I work at a school where a current divisional goal is urging better communication with parents. Email. Blog. Photos. School website. Email. Newsletters. Calling. Reporting. Conferencing. Email. Sound familiar?
As an educator I have to fulfil the obligations of my contract and adhere to the philosophy of the Administration who currently employ me. But I’m also a parent. I’m a parent who wants to know what my kids are doing and how they are doing. But I want it fast. I want school news in the same instantaneous fashion I get all my news because my life is hectic and I don’t have time to read a massive email, check 6 different teachers’ blogs, or read 300 word comments about an assignment.
As educators, we know that for all the emails we send, and meetings we attend, and report cards we write, and blog entries we type, we are NOT focusing on students! We are not planning for them. We are not assessing them. And we are not differentiating instruction for them!
I feel that my private life has moved in to a new realm of connectedness. I can tweet, blog, or WhatsApp a query, a thought, or a reminder to my community. This new form of connectedness is fast and efficient giving me more time to eat dinner with my family, take the dog on a walk, or earn my COETAIL.
As an educator-parent, I represent 2 stakeholder groups in the communication and connected equation. So I am gonna take my thoughts and this platform and declare my perspective to the educational world!
Attention. Attention. Administrators of the World. We need to make a shift in our thinking about communication. If our job in the classroom is to connect with students and meet then where they are then we need to be doing the same thing for their parents!
At the Learning2 Africa conference in Ethiopia, I attended an extended workshop with Jeff Utecht. As he scurried around with urgent passion, he talked about how everything has gone social! On his blog, The Thinking Stick, he’s written numerous posts about social networking. Utecht says, “We are quickly getting to a point where if you are not going to connect with people via social networks then you are not getting out information in a very efficient way.” So when he shared a story about a first grade classroom using Facebook to share their learning with parents– I. Was. In!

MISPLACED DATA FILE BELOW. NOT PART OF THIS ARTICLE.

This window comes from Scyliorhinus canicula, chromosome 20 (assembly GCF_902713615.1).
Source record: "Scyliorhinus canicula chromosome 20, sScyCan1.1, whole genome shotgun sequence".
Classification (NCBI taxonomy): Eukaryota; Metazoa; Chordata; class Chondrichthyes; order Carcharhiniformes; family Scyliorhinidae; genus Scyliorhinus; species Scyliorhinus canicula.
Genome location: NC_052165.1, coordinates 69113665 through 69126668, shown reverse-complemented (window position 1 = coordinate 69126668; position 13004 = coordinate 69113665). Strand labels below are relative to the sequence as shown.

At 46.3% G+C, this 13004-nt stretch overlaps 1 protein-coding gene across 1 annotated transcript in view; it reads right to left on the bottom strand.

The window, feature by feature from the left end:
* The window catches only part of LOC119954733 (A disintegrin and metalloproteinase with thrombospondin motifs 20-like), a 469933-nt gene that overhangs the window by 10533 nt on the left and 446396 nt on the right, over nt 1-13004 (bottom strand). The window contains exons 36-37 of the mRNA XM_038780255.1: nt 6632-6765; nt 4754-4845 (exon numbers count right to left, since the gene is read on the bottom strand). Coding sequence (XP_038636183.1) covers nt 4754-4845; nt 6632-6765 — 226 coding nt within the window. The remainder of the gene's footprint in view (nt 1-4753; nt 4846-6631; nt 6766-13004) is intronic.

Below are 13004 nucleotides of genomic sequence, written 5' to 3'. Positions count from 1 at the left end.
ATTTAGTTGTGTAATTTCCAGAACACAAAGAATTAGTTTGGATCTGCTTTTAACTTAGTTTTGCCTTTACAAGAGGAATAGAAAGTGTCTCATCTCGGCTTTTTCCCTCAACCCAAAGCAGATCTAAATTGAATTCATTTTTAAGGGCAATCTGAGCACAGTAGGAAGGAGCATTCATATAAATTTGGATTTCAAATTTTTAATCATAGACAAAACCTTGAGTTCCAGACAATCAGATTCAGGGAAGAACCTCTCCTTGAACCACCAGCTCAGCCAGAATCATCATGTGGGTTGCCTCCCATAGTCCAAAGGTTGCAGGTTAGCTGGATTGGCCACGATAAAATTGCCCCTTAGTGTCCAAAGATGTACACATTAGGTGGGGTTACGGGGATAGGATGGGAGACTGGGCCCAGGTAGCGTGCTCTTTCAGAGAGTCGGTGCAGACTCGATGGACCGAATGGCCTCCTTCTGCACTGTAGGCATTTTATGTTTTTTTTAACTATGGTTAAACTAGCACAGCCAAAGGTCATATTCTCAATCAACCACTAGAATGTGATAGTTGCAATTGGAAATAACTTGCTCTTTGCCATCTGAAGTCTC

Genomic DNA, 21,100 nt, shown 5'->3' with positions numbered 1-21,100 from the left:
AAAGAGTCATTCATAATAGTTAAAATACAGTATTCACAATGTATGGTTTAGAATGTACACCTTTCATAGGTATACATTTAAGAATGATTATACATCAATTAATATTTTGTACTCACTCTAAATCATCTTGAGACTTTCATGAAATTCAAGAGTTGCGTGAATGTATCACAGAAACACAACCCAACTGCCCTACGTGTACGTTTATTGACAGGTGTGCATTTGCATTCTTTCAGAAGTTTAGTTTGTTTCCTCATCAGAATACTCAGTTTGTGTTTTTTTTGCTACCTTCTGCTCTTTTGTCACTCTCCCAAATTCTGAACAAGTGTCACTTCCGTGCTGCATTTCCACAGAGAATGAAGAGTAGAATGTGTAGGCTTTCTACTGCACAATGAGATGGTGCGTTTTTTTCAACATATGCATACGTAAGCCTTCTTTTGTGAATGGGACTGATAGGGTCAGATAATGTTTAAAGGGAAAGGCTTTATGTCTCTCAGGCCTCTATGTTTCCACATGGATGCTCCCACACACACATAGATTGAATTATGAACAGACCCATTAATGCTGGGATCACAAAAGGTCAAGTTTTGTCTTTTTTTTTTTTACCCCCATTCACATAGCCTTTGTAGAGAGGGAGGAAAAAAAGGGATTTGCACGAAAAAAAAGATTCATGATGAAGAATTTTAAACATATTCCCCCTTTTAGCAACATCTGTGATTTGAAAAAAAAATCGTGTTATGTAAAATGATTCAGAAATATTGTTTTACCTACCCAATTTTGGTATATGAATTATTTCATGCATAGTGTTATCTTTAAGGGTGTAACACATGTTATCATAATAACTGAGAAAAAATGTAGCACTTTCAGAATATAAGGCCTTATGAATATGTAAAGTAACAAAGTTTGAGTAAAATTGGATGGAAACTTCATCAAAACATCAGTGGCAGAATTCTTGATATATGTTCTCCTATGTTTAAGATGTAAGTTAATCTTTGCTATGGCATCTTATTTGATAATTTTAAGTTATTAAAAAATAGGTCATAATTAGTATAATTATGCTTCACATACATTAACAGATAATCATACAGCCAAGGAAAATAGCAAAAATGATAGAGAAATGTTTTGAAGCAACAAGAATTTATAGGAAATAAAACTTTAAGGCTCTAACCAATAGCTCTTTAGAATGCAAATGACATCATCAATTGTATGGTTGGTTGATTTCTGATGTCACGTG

I came home from Learning 2.014 and created a Facebook page for my classroom (since my 7 and 8 year olds were not old enough to have their own account) and invited their parents to become part of our secret group. During the day, we take photos, share our learning, or ask questions to engage parents in our learning. Starting with 22 “friends,” our secret group is now up to 39. Grandparents, cousins, other teachers, and my own school’s communication department have been invited or asked for inclusion to our connected community!
Every morning students log on and post messages like, “Today is a very very cool day because I got to show Ryder my 7 Pokemon cards” or “Science is cool.” I can post videos of our learning in class (like the day when the kids created and marched around school in a 6 x 3 array) or of us while we’re at an excursion in the community.On the weekends, our group gets posts and photos of the students having fun with family and friends.
I was (and still am) so enthusiastic about the power this simple tool has in making my life easier. In addition, it is allowing me to be more connected to all stakeholders.
Unfortunately, this plan does not meet with my school’s intended goals. So… I am still required to write the weekly blog update about curriculum and student learning (which averages about 800 words a week); I still update my school’s classroom calendar to reflect important events; I continue to update my class’ Flickr page so the Flickr widget on my blog has current photos of student learning; and I still complain because all of that takes me about 90 minutes a week while our Facebook status updates take minutes and are usually done by students!
In an article for the Huffington Post, Eric Sheninger says simply, “If school leaders don’t get it, it’s not going to happen!.” Sheninger encourages educators and schools to update their connectedness. He suggests using free social media and PLNs for entire school communities. By doing this, Sheninger says, we’ll “create schools that work better for kids.” But I think if we shift our mindset as Sheninger suggests, we will create a better environment for educators and parents too!
The digital divide between educators and their students is widening. The more we fear the changes, the greater that divide will become. Let’s not create a chasm by isolating the parents, caregivers, and community as well.
In this day and age, people don’t have time to go to 12 different places to stay on top of their work/home/persona/professional/parental lives. They need their lives to be streamlined. So let’s meet them where they are. If they’re on Facebook–let’s go there. If they’re on Twitter–we should be too! Where ever they are–we NEED to be!